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Polk county resident David Scott Schultz, 32, delayed his arrest last week when Polk County deputies attempted to serve a search warrant on his residence for suspicion that Shultz was using his home as a marijuana grow house. According to deputies, after knocking on Shultz’s door and speaking with him he refused to allow them in. After some time went by deputies smelled the odor of marijuana and ultimately learned that Shultz simply wanted to smoke one last joint before being taken in to custody. Shultz eventually opened the door and was taken in to custody without incident. Shultz was arrested on charges of maintaining a dwelling for drug manufacturing, cultivation of cannabis, possession of cannabis with intent to sell and possession of drug paraphernalia.

Mr. Schultz has pretty run of the mill Florida drug charges though he could benefit from the help of a Polk county criminal lawyer. Shultz’s charge for being in possession of a dwelling used for drug manufacturing is no doubt his biggest concern when defending against these charges. This Florida crime is a second degree felony punishable by up to 15 years in the Florida Department of Corrections. Florida statue 893.1351(2) makes it a crime for a person to knowingly be in actual or constructive possession of any place, structure, or part thereof, trailer, or other conveyance with the knowledge that the place…. will be used …. for the sale of a controlled substance, as provided in s. 893.13; or for the manufacture of a controlled substance intended for sale or distribution to another.
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19-year-old Canadian pop star Justin Bieber was arrested early this morning by Miami Beach police for allegedly driving with an expired driver’s license, DUI, and resisting arrest without violence, all misdemeanors. According to Officer Medina’s Complaint/Arrest affidavit Bieber was observed in a yellow Lamborghini racing or at least “start a contest of speed (drag racing) from a start” with an accompanying red Lamborghini. Officer Medina claims two large black SUVs were following the Lamborghinis in an effort to block off traffic to facilitate the race. Upon detainer Bieber is said to have questioned why he was stopped while emanating an odor of alcohol, was slow and deliberate in his movements and had bloodshot eyes. After becoming rather nasty with responding officers Bieber is alleged to have resisted the investigation leading to his arrest. In spite of his arrest Bieber is said to have advised that he was not drunk and that he was coming back from recording music at a studio. Officers were not “beliebers” and arrested the pop prince anyway.

I’m not a fan of Justin Bieber. I don’t know what he sings but even if I did I don’t think my taste in music is the same as my 6 year old niece’s or that of a 15 year old high school sophomore’s. I’m sure he’s great in his own right and if he wants to gift me a few million who am I to be rude and say no? All that said, I’d love to defend him on his recent snafu as this case may present some issues to huff and puff over. Will the huffing and puffing blow the case down? Probably not but it could provide leverage to free The Biebs on lesser charges. Lets start with the resisting arrest without violence charge.
Officer Medina claims in his Complaint/Arrest Affidavit that Bieber was pulled over for “drag racing with the other Lamborghini.” In other words, his reasoning for detaining “The Biebs” was reasonable suspicion that a crime had been committed. Upon detainer Officer Medina asked the Canadian sensation to step out of his car and allow for a safety pat down. Officer Medina tried to effect this brief search for weapons and contraband and Bieber bucked, leading to his pulling his arms away after Officer Medina elected to cuff Bieber, likely more so for being a smartass than anything else.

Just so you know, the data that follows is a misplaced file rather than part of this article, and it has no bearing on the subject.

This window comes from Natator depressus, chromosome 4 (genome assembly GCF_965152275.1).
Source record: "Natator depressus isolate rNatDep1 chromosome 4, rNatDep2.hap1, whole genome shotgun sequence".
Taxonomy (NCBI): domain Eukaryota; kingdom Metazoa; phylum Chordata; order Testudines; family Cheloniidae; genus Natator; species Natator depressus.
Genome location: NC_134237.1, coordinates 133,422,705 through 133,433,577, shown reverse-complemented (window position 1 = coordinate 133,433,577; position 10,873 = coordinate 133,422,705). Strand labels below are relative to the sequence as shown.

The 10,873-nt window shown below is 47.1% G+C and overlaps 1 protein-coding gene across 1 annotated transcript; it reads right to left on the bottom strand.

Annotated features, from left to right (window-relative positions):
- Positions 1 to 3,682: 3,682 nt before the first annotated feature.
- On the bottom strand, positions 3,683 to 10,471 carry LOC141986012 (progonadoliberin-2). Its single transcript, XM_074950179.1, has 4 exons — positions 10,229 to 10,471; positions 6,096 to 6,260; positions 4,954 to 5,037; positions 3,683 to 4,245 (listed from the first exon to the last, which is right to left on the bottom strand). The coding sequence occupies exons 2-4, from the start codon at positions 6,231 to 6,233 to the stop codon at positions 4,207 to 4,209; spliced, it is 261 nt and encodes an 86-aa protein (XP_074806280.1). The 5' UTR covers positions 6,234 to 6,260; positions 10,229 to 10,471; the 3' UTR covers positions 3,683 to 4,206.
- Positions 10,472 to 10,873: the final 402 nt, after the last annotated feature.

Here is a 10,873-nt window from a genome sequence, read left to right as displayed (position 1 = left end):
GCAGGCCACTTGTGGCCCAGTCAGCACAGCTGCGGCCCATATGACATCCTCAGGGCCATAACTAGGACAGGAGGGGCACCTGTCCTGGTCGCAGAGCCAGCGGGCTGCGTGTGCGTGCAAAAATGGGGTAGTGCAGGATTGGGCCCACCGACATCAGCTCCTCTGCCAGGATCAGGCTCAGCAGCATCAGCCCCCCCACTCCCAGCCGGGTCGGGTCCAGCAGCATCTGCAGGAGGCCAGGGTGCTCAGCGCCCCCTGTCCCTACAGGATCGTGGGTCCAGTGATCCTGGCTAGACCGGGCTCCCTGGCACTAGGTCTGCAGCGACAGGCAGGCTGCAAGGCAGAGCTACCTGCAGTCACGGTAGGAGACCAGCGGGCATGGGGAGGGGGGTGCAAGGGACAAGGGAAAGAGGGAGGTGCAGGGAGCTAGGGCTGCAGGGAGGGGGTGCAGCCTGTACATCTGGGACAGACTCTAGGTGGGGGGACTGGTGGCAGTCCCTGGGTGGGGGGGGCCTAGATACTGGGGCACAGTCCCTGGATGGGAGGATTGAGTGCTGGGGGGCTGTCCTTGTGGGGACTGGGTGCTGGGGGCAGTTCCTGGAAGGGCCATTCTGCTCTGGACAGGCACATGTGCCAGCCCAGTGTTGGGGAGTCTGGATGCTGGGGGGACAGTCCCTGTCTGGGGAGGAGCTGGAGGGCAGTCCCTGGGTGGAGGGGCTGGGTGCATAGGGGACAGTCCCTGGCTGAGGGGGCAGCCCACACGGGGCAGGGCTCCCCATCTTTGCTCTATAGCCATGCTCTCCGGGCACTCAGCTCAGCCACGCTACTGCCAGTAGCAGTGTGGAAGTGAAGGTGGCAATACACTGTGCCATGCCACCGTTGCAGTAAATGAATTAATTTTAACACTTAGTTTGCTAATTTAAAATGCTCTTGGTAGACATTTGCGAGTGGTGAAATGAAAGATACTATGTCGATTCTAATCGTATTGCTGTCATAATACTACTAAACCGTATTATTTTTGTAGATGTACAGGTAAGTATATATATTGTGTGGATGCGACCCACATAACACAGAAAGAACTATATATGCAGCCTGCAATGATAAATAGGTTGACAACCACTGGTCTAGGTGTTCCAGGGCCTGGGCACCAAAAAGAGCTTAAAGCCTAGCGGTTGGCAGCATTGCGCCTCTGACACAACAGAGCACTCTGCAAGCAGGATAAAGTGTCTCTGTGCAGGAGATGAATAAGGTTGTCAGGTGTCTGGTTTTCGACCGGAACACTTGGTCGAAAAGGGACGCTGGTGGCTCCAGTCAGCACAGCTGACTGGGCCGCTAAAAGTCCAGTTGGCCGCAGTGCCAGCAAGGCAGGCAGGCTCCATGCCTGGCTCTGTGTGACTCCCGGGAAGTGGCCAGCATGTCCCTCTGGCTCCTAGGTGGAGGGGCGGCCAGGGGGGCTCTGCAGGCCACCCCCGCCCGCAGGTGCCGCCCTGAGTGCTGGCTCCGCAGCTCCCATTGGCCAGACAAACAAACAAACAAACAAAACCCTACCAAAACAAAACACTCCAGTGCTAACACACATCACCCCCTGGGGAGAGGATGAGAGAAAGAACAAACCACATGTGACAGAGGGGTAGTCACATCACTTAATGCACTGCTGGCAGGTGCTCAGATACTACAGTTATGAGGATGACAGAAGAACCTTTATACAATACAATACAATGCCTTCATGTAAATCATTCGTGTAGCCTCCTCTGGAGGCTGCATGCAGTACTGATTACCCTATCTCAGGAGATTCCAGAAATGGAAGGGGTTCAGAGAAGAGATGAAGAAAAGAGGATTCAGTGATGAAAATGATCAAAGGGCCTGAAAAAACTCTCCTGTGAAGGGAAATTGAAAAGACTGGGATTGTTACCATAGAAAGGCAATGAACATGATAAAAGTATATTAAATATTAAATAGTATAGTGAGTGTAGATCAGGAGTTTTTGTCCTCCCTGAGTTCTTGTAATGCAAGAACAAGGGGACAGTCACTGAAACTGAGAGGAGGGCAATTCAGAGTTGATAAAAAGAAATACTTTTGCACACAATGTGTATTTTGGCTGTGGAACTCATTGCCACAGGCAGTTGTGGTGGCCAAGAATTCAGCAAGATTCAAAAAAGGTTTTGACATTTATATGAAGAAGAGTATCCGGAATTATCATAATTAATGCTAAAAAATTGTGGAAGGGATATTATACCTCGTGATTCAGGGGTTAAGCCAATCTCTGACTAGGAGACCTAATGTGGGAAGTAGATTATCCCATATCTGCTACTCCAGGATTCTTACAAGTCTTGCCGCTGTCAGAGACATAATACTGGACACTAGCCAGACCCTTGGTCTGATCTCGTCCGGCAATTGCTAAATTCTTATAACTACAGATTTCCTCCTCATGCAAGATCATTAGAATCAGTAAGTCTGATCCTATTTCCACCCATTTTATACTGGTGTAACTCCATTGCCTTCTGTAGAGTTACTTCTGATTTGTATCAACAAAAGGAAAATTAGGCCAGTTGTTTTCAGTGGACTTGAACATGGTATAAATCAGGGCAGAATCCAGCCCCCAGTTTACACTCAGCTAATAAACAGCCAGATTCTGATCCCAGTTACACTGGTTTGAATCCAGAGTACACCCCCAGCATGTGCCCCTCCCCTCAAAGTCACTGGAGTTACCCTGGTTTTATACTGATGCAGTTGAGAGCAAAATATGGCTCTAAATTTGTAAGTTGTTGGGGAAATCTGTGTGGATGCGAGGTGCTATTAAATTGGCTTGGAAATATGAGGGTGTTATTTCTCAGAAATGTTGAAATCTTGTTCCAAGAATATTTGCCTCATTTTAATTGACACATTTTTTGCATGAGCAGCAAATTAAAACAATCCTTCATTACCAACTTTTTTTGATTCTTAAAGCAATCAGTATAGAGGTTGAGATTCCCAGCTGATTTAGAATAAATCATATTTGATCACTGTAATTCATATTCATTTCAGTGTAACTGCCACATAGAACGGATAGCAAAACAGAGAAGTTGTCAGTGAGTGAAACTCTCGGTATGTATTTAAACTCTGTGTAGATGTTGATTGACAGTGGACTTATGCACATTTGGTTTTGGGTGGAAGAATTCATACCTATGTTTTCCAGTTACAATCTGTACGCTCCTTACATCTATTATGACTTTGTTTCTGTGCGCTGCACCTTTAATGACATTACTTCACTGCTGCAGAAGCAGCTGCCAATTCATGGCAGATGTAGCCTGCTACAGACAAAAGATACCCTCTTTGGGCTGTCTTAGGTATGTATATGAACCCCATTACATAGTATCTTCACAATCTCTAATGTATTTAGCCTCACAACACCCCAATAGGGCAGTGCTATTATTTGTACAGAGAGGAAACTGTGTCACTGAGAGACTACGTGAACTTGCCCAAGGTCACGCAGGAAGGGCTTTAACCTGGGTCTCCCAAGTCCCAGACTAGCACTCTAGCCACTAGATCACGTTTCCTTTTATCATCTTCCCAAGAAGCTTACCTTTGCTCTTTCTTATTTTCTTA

In Florida to support a finding of guilt for the offense of resisting arrest without violence, “the state must show: (1) the officer was engaged in the lawful execution of a legal duty; and (2) the action by the defendant constituted obstruction or resistance of that lawful duty.” See S.G.K. v. State, 657 So.2d 1246, 1247 (Fla. 1st DCA 1995). See also Jay v. State, 731 So.2d 774, 775 (Fla. 4th DCA 1999). In this case the State would argue that the Officer was engaged in a legal duty of his racing investigation and Bieber wouldn’t submit to a brief pat down. J-Beebs then pulled his arms away when the pretty bracelets came out. It’s not necessary that the underlying criminal activity providing the basis for the arrest result in a charge or conviction; it is only necessary that the officer has a founded suspicion of criminal activity to make the detention. See State v. Dwyer, 317 So.2d 149, 150 (Fla. 2d DCA 1975). In other words, the “[f]acts constituting probable cause [for an arrest] need not meet the standard of conclusiveness and probability required to support a conviction.” See Seago v. State, 768 So.2d 498, 500 (Fla. 2d DCA 2000). Officer Medina had reasonable suspicion to investigate the racing charge. As he was doing so, Bieba Baby resisted.
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Ah the infamous DUI charge. It’s the crime that can happen to anyone, anywhere, anytime without regard for who you are or what your criminal history is. Our firm has represented all walks of life on DUI charges and as a general rule the individual has very little if any criminal history. Quite simply the most prevalent scenario is the one in which an individual has an evening out, drinks a bit, and miscalculates his or her ability to drive their vehicle without impairment. That said, the individual shows some sign of impairment as they drive or violates a traffic law and gets pulled over, ultimately to go to jail for a DUI arrest. Be that as it may, one of the most common questions or concerns we hear is whether or not an individual is eligible for a hardship license. The short answer is generally yes, with some exceptions.

Assuming the DUI charge is a person’s first DUI arrest they will have a few options with the Department of Highway Safety and Motor Vehicles (DHSMV), some much more appealing than others. Until last year an individual had two DHSMV options if they were charged with a DUI in Florida; challenge the suspension through a formal or informal review hearing or don’t. Now an some individuals charged with DUI in Florida can elect to waive their review hearing and instantly get a hardship license. Here are the options as they currently stand in Florida.